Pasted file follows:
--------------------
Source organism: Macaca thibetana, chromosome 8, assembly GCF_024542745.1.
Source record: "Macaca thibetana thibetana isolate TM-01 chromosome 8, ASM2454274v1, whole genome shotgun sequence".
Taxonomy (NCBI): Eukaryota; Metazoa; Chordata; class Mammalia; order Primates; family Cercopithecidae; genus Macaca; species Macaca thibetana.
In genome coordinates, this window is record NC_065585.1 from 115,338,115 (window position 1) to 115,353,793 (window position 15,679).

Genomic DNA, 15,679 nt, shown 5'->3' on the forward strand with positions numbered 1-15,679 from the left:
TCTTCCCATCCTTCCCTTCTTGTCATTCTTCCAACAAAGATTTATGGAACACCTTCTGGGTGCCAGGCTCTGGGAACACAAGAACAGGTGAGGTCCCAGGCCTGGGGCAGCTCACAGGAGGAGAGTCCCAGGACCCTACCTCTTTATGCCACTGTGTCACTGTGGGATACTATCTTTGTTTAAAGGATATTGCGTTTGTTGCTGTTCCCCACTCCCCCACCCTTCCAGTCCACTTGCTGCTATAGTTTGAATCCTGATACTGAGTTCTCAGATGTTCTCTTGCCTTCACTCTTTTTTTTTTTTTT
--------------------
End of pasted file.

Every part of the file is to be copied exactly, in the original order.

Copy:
Source organism: Macaca thibetana, chromosome 8, assembly GCF_024542745.1.
Source record: "Macaca thibetana thibetana isolate TM-01 chromosome 8, ASM2454274v1, whole genome shotgun sequence".
Taxonomy (NCBI): Eukaryota; Metazoa; Chordata; class Mammalia; order Primates; family Cercopithecidae; genus Macaca; species Macaca thibetana.
In genome coordinates, this window is record NC_065585.1 from 115,338,115 (window position 1) to 115,353,793 (window position 15,679).

Genomic DNA, 15,679 nt, shown 5'->3' on the forward strand with positions numbered 1-15,679 from the left:
TCTTCCCATCCTTCCCTTCTTGTCATTCTTCCAACAAAGATTTATGGAACACCTTCTGGGTGCCAGGCTCTGGGAACACAAGAACAGGTGAGGTCCCAGGCCTGGGGCAGCTCACAGGAGGAGAGTCCCAGGACCCTACCTCTTTATGCCACTGTGTCACTGTGGGATACTATCTTTGTTTAAAGGATATTGCGTTTGTTGCTGTTCCCCACTCCCCCACCCTTCCAGTCCACTTGCTGCTATAGTTTGAATCCTGATACTGAGTTCTCAGATGTTCTCTTGCCTTCACTCTTTTTTTTTTTTTT